Q: Do you see the Rod Marinelli influence on Matt Eberflus with the defensive front in particular?
BB: Yeah, absolutely. Yeah, 100 percent.
Q: Sony Michel had 17 carries for three yards or less. When you went back and looked at the tape, what were your thoughts on those plays?
BB: Well, I mean, I think that's some of what the running game is. I mean, not every play is an 80 yard touchdown, just like every pass isn't an 80 yard touchdown. There's incomplete passes and some runs gain less than others. You hope that you stay with it and in the end you have production in that overall phase of the game.
Q: You once told me that a running back should be able to get 2 yards by falling forward. So, when you see these smaller runs, is that more than just on the running back?
BB: Well, I think if there's a stalemate at the line of scrimmage, a back can make a couple yards. Yeah, absolutely. But, if the play gets blown up or he doesn't really have a chance to get back to the line of scrimmage and be able to push the pile and hit the gap, then not necessarily. I mean, you've got to at least create a stalemate on the line of scrimmage to give the back a chance. But, you know, a team like Miami that has some very athletic players and when they bring their linebackers and [T.J.] McDonald off the edge, I mean, a lot of times those guys are penetrating into the backfield, so you have a couple zero or 1-yard gains, and then you hit a toss to outside for 15 yards or hit a play up the middle for 10 yards, and that kind of evens it out. Look, not every play is an 80 yard touchdown in this league. I mean, it just doesn't happen that way.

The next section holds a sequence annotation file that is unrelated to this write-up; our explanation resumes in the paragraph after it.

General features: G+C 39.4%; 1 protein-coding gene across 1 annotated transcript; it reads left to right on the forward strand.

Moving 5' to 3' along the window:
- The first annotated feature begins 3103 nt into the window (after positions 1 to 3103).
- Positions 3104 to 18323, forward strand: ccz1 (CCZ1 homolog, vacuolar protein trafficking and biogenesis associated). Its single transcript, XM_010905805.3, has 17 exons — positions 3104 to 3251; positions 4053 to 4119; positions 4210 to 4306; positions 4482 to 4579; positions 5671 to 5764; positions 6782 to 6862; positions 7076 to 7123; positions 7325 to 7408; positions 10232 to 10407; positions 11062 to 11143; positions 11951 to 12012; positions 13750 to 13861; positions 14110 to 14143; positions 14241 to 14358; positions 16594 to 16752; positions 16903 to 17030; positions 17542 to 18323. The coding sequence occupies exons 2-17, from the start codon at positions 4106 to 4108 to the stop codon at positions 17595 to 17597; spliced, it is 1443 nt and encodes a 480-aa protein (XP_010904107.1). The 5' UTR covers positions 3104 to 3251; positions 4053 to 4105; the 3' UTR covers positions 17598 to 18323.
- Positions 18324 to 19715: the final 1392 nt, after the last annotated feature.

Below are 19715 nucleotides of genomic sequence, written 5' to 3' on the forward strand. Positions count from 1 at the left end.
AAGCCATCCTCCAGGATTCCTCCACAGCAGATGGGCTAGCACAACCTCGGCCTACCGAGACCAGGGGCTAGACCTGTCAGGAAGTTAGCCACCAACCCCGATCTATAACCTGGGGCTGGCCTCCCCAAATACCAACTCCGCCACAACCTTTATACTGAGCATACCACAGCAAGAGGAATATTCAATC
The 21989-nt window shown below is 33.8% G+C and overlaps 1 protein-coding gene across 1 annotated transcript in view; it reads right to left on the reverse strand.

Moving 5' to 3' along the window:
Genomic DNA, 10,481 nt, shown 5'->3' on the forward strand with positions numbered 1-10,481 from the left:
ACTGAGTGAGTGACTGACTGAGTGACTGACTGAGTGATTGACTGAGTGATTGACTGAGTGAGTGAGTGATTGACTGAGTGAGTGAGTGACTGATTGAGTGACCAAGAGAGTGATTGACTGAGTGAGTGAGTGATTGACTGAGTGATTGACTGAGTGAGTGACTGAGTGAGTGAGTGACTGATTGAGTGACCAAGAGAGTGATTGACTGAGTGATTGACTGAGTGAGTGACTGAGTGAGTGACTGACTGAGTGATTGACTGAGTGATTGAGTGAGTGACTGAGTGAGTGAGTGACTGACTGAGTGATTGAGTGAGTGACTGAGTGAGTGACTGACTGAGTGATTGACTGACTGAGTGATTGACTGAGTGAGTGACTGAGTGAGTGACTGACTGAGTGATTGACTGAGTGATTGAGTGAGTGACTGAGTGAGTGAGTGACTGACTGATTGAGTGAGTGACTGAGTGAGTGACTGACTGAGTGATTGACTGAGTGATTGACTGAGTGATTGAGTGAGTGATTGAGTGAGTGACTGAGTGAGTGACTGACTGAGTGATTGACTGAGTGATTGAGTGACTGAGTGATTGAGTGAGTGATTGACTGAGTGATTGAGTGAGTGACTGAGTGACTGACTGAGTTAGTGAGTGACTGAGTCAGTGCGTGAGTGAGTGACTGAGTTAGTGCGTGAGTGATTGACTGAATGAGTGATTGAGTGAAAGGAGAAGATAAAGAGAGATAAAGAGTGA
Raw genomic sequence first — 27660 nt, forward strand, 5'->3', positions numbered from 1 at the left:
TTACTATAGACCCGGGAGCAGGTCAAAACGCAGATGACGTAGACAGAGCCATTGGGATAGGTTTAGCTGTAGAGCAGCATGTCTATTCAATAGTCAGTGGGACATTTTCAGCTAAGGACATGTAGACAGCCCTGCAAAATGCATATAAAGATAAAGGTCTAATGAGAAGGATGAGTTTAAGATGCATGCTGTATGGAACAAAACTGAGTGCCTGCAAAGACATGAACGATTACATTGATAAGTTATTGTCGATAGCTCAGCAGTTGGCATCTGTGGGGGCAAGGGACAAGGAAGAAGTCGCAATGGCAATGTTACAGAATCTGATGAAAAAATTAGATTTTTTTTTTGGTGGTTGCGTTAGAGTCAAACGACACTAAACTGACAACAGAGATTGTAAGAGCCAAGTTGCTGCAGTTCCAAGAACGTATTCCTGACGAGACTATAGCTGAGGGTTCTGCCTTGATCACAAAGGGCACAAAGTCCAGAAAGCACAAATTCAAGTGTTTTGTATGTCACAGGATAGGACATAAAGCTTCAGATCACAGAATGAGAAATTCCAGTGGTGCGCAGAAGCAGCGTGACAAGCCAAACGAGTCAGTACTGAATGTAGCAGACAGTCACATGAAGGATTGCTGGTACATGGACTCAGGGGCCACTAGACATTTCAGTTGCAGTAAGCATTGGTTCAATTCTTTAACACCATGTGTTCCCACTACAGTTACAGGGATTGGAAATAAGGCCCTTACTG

Q: You've used a lot of combinations in the front six, especially when you play nickel defense. Do you feel like you're closer defensively to figuring out the best combinations after four games?